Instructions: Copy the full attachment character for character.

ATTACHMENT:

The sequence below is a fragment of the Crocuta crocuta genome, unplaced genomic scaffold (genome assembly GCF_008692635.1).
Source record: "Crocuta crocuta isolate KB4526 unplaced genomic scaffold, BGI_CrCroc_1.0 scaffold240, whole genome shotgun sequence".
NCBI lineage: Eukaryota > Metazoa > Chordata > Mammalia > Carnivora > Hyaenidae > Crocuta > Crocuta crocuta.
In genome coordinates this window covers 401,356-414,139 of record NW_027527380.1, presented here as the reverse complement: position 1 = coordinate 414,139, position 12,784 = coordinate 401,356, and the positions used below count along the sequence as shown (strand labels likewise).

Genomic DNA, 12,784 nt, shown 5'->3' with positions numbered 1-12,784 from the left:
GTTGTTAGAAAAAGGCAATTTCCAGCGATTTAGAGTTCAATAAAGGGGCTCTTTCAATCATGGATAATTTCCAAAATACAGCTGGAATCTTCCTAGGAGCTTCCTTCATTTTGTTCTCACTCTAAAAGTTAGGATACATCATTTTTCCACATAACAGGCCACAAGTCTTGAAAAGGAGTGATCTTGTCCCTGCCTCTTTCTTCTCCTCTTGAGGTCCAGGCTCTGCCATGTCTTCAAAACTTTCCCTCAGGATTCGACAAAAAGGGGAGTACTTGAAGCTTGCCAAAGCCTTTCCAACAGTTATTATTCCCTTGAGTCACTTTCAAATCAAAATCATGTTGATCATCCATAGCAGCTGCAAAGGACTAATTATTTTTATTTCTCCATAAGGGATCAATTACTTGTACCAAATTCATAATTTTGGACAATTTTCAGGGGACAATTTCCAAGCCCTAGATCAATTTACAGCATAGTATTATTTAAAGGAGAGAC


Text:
The sequence below is a fragment of the Crocuta crocuta genome, unplaced genomic scaffold (genome assembly GCF_008692635.1).
Source record: "Crocuta crocuta isolate KB4526 unplaced genomic scaffold, BGI_CrCroc_1.0 scaffold240, whole genome shotgun sequence".
NCBI lineage: Eukaryota > Metazoa > Chordata > Mammalia > Carnivora > Hyaenidae > Crocuta > Crocuta crocuta.
In genome coordinates this window covers 401,356-414,139 of record NW_027527380.1, presented here as the reverse complement: position 1 = coordinate 414,139, position 12,784 = coordinate 401,356, and the positions used below count along the sequence as shown (strand labels likewise).

Genomic DNA, 12,784 nt, shown 5'->3' with positions numbered 1-12,784 from the left:
GTTGTTAGAAAAAGGCAATTTCCAGCGATTTAGAGTTCAATAAAGGGGCTCTTTCAATCATGGATAATTTCCAAAATACAGCTGGAATCTTCCTAGGAGCTTCCTTCATTTTGTTCTCACTCTAAAAGTTAGGATACATCATTTTTCCACATAACAGGCCACAAGTCTTGAAAAGGAGTGATCTTGTCCCTGCCTCTTTCTTCTCCTCTTGAGGTCCAGGCTCTGCCATGTCTTCAAAACTTTCCCTCAGGATTCGACAAAAAGGGGAGTACTTGAAGCTTGCCAAAGCCTTTCCAACAGTTATTATTCCCTTGAGTCACTTTCAAATCAAAATCATGTTGATCATCCATAGCAGCTGCAAAGGACTAATTATTTTTATTTCTCCATAAGGGATCAATTACTTGTACCAAATTCATAATTTTGGACAATTTTCAGGGGACAATTTCCAAGCCCTAGATCAATTTACAGCATAGTATTATTTAAAGGAGAGAC